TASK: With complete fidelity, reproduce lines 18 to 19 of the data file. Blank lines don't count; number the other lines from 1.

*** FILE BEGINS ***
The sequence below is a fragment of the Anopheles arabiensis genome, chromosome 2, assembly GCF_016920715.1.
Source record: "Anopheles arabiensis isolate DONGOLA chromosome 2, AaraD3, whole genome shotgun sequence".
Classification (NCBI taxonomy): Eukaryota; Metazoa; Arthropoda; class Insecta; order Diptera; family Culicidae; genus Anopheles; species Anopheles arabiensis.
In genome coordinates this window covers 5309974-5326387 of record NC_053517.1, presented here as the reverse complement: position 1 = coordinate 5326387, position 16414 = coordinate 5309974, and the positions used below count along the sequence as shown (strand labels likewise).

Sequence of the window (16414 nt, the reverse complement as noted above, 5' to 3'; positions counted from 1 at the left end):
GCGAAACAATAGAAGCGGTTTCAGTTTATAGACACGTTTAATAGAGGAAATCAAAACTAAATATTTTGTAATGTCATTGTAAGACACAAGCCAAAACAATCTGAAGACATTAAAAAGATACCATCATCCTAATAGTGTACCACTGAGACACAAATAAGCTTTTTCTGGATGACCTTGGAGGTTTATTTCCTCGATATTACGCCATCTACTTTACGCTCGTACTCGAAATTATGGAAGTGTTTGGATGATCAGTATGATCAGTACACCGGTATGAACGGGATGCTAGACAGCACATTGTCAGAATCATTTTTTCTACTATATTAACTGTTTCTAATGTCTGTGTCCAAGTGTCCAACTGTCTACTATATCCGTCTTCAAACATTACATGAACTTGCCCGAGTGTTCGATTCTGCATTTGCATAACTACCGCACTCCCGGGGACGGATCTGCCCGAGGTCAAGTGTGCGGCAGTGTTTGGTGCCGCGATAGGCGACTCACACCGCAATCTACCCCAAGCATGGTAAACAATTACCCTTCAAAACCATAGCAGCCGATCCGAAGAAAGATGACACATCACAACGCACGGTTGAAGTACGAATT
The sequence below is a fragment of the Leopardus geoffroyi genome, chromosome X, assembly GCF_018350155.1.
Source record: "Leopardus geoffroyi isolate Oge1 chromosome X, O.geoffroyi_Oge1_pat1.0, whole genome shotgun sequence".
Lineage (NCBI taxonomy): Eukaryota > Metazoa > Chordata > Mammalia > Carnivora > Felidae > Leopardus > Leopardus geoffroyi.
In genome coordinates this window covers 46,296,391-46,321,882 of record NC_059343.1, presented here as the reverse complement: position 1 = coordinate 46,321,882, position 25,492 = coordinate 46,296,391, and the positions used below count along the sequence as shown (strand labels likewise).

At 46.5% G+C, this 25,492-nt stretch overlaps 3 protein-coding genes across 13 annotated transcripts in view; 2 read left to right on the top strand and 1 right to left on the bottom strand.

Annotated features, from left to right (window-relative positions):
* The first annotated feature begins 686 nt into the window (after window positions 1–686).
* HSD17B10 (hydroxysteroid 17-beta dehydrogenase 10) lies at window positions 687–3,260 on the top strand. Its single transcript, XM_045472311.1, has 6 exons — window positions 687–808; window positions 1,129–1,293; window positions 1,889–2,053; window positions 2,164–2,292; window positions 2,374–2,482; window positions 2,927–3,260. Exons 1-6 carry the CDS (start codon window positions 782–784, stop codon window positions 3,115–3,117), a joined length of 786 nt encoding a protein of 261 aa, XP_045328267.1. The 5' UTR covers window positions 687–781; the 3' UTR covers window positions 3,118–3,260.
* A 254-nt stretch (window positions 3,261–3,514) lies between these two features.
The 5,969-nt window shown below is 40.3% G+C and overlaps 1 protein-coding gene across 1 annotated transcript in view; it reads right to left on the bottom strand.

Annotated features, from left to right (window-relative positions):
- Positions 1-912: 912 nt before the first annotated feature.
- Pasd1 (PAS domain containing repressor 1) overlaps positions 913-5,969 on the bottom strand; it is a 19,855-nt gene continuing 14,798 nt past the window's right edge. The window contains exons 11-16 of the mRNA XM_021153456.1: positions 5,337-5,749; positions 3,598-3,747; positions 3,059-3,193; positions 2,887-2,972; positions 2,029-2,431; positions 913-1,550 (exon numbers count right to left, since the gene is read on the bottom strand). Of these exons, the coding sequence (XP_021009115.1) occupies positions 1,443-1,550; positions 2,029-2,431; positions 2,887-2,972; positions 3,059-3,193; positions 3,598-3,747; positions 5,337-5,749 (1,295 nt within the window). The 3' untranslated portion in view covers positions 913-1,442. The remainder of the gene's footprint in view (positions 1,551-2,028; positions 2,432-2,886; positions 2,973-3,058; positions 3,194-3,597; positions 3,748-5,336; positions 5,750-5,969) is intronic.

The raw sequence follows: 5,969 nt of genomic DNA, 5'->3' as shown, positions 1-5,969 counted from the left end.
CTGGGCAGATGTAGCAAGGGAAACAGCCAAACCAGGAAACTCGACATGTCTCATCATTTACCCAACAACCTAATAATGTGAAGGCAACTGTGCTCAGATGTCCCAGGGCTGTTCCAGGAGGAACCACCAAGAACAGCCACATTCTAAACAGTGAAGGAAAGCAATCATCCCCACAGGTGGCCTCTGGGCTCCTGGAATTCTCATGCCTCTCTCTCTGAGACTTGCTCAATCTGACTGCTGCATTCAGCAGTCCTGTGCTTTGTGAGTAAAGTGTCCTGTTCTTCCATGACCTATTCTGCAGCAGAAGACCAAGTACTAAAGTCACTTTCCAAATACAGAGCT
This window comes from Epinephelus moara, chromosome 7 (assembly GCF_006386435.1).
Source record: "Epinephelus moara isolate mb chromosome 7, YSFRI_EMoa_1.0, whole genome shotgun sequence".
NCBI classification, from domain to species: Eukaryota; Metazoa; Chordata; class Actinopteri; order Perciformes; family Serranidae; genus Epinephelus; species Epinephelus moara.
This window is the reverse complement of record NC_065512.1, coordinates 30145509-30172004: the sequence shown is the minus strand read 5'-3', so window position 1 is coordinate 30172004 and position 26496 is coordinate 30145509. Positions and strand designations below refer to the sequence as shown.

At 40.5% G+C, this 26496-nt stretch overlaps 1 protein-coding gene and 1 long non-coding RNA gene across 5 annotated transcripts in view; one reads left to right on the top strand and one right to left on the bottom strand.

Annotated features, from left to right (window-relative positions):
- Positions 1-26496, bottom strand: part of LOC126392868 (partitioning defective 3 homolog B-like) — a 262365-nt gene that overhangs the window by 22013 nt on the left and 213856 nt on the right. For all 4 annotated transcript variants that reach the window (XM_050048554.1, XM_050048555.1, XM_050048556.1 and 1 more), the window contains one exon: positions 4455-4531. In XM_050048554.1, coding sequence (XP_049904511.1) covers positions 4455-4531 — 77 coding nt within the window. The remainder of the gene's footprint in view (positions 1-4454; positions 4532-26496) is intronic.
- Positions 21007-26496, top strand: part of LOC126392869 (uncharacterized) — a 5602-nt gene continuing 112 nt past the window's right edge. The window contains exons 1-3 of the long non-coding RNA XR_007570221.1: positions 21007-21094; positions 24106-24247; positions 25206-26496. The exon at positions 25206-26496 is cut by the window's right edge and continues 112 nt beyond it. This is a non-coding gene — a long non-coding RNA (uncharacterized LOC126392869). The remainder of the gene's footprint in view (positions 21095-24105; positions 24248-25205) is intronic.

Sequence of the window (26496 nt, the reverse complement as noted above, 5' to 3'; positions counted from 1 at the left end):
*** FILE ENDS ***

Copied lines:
- Positions 1-912: 912 nt before the first annotated feature.
- Pasd1 (PAS domain containing repressor 1) overlaps positions 913-5,969 on the bottom strand; it is a 19,855-nt gene continuing 14,798 nt past the window's right edge. The window contains exons 11-16 of the mRNA XM_021153456.1: positions 5,337-5,749; positions 3,598-3,747; positions 3,059-3,193; positions 2,887-2,972; positions 2,029-2,431; positions 913-1,550 (exon numbers count right to left, since the gene is read on the bottom strand). Of these exons, the coding sequence (XP_021009115.1) occupies positions 1,443-1,550; positions 2,029-2,431; positions 2,887-2,972; positions 3,059-3,193; positions 3,598-3,747; positions 5,337-5,749 (1,295 nt within the window). The 3' untranslated portion in view covers positions 913-1,442. The remainder of the gene's footprint in view (positions 1,551-2,028; positions 2,432-2,886; positions 2,973-3,058; positions 3,194-3,597; positions 3,748-5,336; positions 5,750-5,969) is intronic.